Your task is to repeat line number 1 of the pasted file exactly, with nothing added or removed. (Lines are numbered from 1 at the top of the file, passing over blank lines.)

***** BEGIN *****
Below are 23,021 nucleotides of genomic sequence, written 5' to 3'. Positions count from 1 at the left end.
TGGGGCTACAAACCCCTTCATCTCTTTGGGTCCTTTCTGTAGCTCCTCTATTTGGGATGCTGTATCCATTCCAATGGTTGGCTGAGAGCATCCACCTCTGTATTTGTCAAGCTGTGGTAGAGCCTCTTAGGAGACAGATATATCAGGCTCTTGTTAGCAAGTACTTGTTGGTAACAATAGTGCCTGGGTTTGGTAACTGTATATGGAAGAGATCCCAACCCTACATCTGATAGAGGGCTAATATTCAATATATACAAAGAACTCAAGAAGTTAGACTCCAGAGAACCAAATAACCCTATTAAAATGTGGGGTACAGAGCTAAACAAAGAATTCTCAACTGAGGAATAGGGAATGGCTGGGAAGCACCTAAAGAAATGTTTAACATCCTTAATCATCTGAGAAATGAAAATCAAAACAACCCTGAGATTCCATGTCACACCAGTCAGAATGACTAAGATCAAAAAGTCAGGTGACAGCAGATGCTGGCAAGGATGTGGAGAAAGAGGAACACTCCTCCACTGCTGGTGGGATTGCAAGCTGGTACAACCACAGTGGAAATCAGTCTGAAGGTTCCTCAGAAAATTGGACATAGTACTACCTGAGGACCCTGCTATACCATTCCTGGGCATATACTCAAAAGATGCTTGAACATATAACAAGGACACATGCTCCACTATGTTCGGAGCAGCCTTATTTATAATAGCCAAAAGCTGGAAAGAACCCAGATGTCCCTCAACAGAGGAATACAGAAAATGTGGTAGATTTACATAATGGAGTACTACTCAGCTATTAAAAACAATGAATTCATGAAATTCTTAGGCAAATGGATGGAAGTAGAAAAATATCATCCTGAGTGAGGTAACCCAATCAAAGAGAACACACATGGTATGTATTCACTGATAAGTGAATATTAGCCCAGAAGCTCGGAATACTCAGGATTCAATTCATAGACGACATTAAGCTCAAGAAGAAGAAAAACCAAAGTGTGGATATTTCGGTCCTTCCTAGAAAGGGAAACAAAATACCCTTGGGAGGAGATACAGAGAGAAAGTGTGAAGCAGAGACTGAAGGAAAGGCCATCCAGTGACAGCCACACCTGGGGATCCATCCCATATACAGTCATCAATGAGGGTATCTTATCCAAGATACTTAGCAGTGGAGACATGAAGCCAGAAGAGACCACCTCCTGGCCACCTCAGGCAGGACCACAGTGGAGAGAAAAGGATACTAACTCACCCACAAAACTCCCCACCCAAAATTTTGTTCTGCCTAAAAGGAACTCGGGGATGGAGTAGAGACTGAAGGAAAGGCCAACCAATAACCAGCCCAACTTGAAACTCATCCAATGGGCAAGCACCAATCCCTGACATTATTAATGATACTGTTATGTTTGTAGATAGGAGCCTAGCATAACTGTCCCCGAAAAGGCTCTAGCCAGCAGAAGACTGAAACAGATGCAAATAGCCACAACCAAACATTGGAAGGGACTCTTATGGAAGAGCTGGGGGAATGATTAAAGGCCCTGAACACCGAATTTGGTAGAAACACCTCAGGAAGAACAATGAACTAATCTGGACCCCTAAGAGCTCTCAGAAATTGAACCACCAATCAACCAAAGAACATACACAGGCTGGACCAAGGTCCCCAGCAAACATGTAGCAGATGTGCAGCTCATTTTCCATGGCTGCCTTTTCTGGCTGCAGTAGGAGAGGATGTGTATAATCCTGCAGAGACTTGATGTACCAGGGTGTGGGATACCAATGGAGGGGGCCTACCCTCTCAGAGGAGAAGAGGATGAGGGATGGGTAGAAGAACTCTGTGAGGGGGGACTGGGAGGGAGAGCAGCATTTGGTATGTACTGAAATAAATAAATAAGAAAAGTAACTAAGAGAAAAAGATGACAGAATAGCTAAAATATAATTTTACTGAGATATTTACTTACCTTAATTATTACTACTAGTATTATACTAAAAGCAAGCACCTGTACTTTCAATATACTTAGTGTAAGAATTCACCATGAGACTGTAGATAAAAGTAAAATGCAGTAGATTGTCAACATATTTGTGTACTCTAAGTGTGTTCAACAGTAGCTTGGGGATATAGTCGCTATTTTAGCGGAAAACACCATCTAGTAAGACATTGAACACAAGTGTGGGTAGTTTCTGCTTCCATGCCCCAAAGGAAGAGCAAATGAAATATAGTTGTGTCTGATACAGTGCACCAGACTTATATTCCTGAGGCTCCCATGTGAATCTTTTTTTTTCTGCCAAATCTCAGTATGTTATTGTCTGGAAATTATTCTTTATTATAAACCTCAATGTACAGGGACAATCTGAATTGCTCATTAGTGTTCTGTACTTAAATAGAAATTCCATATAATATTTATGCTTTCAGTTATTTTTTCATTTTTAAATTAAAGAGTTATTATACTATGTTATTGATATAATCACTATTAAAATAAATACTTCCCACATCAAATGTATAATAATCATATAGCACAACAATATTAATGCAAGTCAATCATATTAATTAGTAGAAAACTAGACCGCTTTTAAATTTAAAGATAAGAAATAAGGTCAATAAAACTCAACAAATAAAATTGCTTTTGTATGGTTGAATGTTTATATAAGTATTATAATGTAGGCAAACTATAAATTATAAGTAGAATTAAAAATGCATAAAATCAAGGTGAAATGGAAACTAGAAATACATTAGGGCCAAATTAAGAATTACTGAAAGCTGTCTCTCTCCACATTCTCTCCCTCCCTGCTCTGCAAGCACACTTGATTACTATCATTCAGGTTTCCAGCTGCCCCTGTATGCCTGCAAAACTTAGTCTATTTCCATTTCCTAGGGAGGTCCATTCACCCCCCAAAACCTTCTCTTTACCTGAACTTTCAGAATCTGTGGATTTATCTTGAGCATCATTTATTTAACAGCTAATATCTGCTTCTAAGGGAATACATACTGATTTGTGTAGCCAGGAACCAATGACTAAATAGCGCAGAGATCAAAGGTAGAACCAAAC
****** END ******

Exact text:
Below are 23,021 nucleotides of genomic sequence, written 5' to 3'. Positions count from 1 at the left end.